Matt Holliday was caught looking at a third strike slider for the second out, and Eric Chavez went down swinging at his Italian slider in the dirt to end Maestri’s almost perfect outing. Nearly three years later, Alessandro is still as dominant as ever as witnessed by his numbers in the most recent 2011-12 ABL season. As the workhorse and ace of the Brisbane Bandit pitching staff, Maestri led his team in wins (4) and proved to be one of the best pitchers in the league. He finished third in the ABL in innings pitched (63.2) and in strikeouts (53), fourth in the ABL in WHIP (1.16) and sixth in the ABL in ERA (3.25). In Round Eight of the regular season, he earned the Pitcher of the Week award after pitching a stellar complete game two-hitter against the Canberra Cavalry. Based on his most recent form, Maestri is worthy of a second look by international scouts to make his long-awaited MLB debut. He will always be a competitor who lives on the edge to bail his team out of pressure situations.
Of the frequent MLB-sponsored instructional clinics throughout Europe, none has had the impact of MLB / FIBS Academy host Coach Holmberg’s annual three and a half week summer invitational Major League Baseball International European Academy at the Olympic Training Center in Tirrenia. Designed to provide promising junior teenage players with both the environment and the instruction to reach their full potential, the European Academy brings together around 50 or more of the brightest young playing talent in Europe and Africa with the best in Major League coaching and instruction. The Academy seeks to provide a path for elite players from this region to improve their skills in preparation for the rigors of professional and international baseball. In addition to helping these bright young stars develop their skills, the Academy enables MLB Clubs to scout the best future talent. Holmberg explained, “It’s a pretty good place to see all the best players in Europe at one time. We’ve had between 18 and 20 scouts that have watched the games this past year.”
The Tirrenia baseball camp, which began in 2005, has much to do with MLB’s accelerated rate of signing the European elite to professional contracts based on the fact that the numbers have more than tripled from 2005 (2.33 average) to 2011 (9.0 average). So far 49 Academy graduates from ten countries (45 players from Europe and 4 players from Africa) have signed professional contracts with 19 different Major League Baseball franchises. Holmberg commented, “We’re not the Dominican Republic yet, but I think we might be sneaking up on Australia.”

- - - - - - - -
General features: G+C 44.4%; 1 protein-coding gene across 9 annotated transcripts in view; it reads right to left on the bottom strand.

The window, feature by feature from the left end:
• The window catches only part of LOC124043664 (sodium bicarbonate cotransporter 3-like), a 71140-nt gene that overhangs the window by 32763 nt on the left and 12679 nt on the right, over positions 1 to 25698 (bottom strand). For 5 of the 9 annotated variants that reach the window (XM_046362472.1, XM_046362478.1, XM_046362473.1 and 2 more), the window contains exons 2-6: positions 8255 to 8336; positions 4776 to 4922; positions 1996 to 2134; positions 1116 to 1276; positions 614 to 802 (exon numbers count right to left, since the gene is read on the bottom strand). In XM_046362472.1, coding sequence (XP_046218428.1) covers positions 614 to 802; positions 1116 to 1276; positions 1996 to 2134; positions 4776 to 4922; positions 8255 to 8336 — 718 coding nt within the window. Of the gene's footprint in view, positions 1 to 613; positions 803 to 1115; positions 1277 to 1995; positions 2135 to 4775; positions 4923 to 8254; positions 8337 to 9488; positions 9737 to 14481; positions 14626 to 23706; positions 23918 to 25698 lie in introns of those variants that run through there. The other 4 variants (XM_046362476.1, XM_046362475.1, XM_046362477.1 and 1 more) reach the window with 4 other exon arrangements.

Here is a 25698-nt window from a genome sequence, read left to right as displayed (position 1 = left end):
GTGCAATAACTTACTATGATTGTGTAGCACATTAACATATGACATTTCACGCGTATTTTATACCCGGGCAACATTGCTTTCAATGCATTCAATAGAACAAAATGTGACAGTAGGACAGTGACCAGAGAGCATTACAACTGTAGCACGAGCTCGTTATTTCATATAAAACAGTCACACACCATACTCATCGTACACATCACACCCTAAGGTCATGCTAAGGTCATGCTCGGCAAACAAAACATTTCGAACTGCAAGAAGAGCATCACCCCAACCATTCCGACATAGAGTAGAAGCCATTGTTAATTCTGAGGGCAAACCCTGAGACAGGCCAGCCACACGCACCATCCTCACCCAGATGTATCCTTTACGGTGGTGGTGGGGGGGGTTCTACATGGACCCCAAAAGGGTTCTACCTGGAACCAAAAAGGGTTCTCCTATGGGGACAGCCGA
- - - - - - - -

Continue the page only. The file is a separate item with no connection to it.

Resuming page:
of the Australian Baseball League Championship Series against the Melbourne Aces last Sunday at
Perth’s Babagallo Ballpark. At the end of the day, two members of last season’s Washington Husky baseball senior class–Geoff Brown and Jacob Clem—along with Heat relievers Brenden Wise and Jack Frawley would ultimately determine if the ABL defending champions would repeat in the final do-or-die contest that would last 13 innings and turn out to be an enduring manager’s no holds barred strategic tug-of-war chess match. The irony of Jacob Clem in a Perth Heat uniform is still hard to believe. It took an injury to Heat pitcher Ben Moore, last year’s ABL Championship Series MVP and 2011-12 Round One ABL Pitcher of the Week, for Rockingham Rams import Jacob Clem–fresh out of college at the University of Washington–to be called up to the Heat as Moore’s replacement. Who would have guessed that last year’s playoff MVP would be substituted by what many insiders consider to be this year’s ABL Championship Series Most Valuable Performance by 24-year-old Jacob Clem? In the final and decisive game three, it appeared on paper that Perth starting pitcher Geoff Brown–who also happens to be the Huskies’ all-time pitching appearances leader–with his perfect 5-0 record and 1.88 ERA would dominate the pesky Melbourne Aces by himself. However, Brown was chased out of the game only after 1.2 innings. Jacob Clem came firing from the bullpen, despite having little time to warm up and bail his University of Washington Husky college buddy out of a jam and keep the Heat alive.